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Inside a Denver-area grow house. (Photo: Coleen Danger/Flickr)

How Drug Money Is Funding Drug Education

• March 12, 2014 • 10:00 AM

Inside a Denver-area grow house. (Photo: Coleen Danger/Flickr)

Projected revenue figures for Colorado on marijuana taxes have been revised up and up and up, and Governor John Hickenlooper plans to put almost all of that money toward public health and addiction prevention programs.

On February 19, Colorado Governor John Hickenlooper did something unexpected. He announced a state spending plan for nearly $100 million, with the vast majority of the funding devoted to improving drug awareness, addiction prevention, and public health—an enviable sum for any government to put toward normally difficult-to-fund initiatives. Even more surprising is that every dollar of that amount will come from tax revenues on the sale of drugs that were illegal until this year.

Colorado legalized recreational marijuana use last year, but the first retail marijuana stores have only opened in the past few months—the state now has over 150 of them. The initial results are staggering, not just for the individual cannabis businesses but also for the state itself. Tax revenues from recreational marijuana sales, which hit $2 million in January, have exceeded all expectations. Voters were initially given a projection of $70 million in marijuana tax revenue, but the government now expects over $130 million in sales and excise taxes in the next fiscal year, beginning July 1. (Washington, which has also legalized marijuana sales but hasn’t opened the floodgates yet, expects $190 million over the next four years.)

For every recreational marijuana sale in Colorado, there’s a 2.9 percent sales tax, a 10 percent additional sales tax (part of which goes to local governments where the sales take place), and a 15 percent excise tax. On top of that, the state will earn an expected $2 million in the next fiscal year from the fees that businesses pay for licenses to sell the drug. The 28 percent net tax on marijuana is actually less than the rate for tobacco products, which is 40 percent in Colorado.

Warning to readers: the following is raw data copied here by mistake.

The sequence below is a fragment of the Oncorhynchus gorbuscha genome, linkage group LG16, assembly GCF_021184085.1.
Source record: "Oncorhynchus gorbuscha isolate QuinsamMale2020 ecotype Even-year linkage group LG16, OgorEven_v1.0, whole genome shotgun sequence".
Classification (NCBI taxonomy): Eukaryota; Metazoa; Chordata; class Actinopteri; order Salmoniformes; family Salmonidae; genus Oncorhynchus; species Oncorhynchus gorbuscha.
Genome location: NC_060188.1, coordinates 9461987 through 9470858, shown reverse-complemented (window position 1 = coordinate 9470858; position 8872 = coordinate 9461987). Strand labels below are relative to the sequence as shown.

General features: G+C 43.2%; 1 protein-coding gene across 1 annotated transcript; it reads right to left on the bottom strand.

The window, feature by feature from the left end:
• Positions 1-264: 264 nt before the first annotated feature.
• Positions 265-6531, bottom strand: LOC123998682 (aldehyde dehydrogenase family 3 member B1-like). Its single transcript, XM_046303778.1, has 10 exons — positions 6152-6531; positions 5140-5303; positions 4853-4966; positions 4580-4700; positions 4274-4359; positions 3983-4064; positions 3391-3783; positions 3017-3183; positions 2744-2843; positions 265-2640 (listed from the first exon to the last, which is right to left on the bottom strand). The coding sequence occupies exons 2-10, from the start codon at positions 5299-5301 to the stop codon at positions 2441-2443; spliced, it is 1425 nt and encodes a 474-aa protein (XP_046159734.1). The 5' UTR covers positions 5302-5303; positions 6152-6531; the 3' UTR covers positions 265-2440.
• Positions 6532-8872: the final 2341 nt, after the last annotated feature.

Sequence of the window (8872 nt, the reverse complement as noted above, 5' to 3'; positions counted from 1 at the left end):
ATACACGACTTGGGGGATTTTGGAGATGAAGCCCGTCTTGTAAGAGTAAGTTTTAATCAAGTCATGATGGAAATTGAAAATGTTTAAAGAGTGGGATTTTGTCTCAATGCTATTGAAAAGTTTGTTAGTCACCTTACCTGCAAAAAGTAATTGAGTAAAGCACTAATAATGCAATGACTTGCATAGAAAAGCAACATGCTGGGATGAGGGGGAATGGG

Legal marijuana is the rare industry that’s campaigning for its own regulation, high taxes, and strict oversight, in sharp contrast to Silicon Valley start-ups like Uber and AirBnB.

Under the new recreational cannabis law, the first $40 million earned through the excise tax will go toward building new schools in the state. With the governor’s proposal, the remainder of the revenue will be funneled into educational programs around marijuana, “creating an environment where negative impacts on children from marijuana legalization are avoided completely,” Hickenlooper wrote in a letter to the budget committee.

It’s a strange irony that legalizing a drug still outlawed by the federal government could allow for more resources to be devoted to preventing its negative effects. But that’s exactly what’s happening in Colorado—the marijuana tax has proven so effective at raising public funds that there’s more than enough money to combat the criticism that recreational marijuana will lead to more addiction. In fact, with the new initiatives, it could lead to fewer drug problems all around.

The money that the recreational marijuana tax raises is strictly limited as to where it can be put to use. In his letter, Hickenlooper laid down two guidelines: “programming should have a direct or indirect relationship to marijuana use, and we should not create any situations where State or local government has an incentive to promote marijuana use.”

To that end, the plan allocates around $45 million of the funding to “youth marijuana use prevention and deterrence” and another $42 million to “substance abuse treatment,” including adding space to existing drug treatment facilities. Public health programs will see a $9 million cash infusion. And $15 million will be distributed between law enforcement and public safety and regulatory oversight, reinforcing the laws already put into place to limit marijuana sales and use. On top of that, the state expects a surplus, and will likely end the next year with $12 million in a Marijuana Cash Fund.